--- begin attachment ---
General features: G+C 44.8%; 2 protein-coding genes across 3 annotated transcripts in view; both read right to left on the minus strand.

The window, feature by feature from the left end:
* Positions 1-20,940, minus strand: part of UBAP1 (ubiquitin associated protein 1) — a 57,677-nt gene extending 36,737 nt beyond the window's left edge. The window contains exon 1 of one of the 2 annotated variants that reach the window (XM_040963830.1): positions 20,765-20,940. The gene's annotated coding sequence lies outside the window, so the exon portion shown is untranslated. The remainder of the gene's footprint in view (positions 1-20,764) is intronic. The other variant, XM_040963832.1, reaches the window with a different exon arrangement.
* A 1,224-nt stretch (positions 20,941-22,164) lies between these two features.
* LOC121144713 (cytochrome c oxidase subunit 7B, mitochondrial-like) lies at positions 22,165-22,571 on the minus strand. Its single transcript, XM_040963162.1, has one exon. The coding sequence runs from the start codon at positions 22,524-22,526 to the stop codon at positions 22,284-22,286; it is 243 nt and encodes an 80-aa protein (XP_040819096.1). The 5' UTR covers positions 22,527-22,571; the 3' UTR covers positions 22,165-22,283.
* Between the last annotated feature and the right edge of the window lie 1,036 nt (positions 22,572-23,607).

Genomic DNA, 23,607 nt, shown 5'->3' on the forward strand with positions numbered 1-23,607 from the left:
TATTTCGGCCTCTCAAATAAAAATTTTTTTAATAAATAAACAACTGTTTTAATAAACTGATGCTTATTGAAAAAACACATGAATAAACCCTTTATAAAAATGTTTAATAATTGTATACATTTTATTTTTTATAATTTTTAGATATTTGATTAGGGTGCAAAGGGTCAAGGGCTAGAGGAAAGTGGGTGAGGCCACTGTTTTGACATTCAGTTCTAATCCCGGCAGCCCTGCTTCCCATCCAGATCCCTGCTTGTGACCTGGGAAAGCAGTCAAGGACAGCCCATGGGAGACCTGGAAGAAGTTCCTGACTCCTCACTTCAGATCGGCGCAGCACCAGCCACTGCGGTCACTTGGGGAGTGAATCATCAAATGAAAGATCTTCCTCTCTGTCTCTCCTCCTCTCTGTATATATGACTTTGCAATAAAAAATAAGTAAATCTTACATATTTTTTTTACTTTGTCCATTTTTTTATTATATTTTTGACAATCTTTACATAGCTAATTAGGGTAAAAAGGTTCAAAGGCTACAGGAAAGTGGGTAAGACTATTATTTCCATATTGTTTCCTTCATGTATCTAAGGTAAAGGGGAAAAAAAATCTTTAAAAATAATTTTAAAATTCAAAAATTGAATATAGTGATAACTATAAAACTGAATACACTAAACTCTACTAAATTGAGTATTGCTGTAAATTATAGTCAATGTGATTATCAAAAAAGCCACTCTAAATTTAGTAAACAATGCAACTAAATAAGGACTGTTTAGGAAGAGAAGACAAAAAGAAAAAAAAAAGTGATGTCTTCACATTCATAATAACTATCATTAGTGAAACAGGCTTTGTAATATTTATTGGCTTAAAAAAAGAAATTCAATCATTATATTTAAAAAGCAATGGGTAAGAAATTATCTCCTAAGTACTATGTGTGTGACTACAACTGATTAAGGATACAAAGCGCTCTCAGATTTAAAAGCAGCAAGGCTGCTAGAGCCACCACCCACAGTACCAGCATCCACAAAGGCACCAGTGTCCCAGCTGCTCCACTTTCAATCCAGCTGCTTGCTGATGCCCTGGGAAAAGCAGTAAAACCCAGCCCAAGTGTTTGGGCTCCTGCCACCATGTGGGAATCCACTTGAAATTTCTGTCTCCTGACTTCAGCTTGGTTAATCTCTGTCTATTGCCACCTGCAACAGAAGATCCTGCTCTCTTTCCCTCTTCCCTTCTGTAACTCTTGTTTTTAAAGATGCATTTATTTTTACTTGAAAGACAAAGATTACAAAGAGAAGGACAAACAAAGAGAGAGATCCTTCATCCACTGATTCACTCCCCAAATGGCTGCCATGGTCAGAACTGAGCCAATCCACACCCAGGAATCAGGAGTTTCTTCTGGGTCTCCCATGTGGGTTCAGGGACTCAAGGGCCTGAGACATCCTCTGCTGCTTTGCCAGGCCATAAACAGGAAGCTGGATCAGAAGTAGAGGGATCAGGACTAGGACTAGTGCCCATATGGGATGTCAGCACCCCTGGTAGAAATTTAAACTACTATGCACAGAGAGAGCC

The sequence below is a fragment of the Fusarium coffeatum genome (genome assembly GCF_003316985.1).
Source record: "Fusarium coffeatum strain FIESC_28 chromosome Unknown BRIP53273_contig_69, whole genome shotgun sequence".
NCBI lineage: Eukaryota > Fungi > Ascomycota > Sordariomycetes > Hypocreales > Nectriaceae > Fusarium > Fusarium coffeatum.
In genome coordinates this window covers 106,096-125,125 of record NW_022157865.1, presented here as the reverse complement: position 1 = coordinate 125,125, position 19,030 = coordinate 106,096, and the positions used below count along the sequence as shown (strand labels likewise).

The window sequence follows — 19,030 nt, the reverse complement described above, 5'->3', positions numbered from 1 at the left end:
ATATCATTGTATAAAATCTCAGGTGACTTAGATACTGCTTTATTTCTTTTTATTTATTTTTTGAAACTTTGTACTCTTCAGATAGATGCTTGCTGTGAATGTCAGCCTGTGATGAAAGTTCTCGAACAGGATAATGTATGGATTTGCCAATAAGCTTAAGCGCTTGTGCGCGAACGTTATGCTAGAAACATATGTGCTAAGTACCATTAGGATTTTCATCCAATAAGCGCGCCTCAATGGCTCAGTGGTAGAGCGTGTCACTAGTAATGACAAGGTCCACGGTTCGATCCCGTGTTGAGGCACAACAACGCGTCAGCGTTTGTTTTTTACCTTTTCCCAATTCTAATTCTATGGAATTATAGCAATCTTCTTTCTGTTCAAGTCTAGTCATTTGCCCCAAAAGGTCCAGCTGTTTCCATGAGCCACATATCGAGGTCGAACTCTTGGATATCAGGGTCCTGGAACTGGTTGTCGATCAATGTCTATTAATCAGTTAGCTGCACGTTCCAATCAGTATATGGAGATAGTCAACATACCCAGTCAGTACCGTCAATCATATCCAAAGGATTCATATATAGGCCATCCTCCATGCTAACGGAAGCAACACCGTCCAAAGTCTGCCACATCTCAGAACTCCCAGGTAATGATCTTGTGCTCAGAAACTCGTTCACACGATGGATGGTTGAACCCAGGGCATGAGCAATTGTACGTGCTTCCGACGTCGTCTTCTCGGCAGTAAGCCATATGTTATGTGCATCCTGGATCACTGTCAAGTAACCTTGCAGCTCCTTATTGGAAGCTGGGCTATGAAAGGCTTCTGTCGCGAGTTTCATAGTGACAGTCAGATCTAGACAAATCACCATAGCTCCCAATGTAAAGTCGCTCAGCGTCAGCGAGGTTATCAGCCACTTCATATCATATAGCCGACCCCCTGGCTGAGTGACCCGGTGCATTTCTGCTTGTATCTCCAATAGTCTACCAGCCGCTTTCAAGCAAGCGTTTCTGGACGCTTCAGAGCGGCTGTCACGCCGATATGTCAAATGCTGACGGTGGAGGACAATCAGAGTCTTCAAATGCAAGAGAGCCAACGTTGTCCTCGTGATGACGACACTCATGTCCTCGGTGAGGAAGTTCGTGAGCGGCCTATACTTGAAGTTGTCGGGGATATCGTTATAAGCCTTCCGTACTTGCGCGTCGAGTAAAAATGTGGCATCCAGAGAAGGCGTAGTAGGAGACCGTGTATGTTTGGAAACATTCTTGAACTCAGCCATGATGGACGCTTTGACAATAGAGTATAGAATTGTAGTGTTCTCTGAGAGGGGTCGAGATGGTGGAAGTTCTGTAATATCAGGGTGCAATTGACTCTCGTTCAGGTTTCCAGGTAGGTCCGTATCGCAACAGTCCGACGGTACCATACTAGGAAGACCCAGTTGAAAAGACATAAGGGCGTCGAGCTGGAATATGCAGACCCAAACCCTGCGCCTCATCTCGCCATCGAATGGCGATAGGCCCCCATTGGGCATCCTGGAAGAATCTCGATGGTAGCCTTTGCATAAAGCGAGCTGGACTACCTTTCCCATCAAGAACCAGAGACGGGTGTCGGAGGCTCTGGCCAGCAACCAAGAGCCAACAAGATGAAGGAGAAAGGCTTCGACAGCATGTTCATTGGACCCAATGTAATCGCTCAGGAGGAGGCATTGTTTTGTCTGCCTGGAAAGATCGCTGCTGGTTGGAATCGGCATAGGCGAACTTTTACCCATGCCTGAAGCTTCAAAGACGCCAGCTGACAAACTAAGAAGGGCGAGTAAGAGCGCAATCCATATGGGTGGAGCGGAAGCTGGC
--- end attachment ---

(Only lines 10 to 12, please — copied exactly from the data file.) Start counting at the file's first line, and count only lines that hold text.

Source record: "Fusarium coffeatum strain FIESC_28 chromosome Unknown BRIP53273_contig_69, whole genome shotgun sequence".
NCBI lineage: Eukaryota > Fungi > Ascomycota > Sordariomycetes > Hypocreales > Nectriaceae > Fusarium > Fusarium coffeatum.
In genome coordinates this window covers 106,096-125,125 of record NW_022157865.1, presented here as the reverse complement: position 1 = coordinate 125,125, position 19,030 = coordinate 106,096, and the positions used below count along the sequence as shown (strand labels likewise).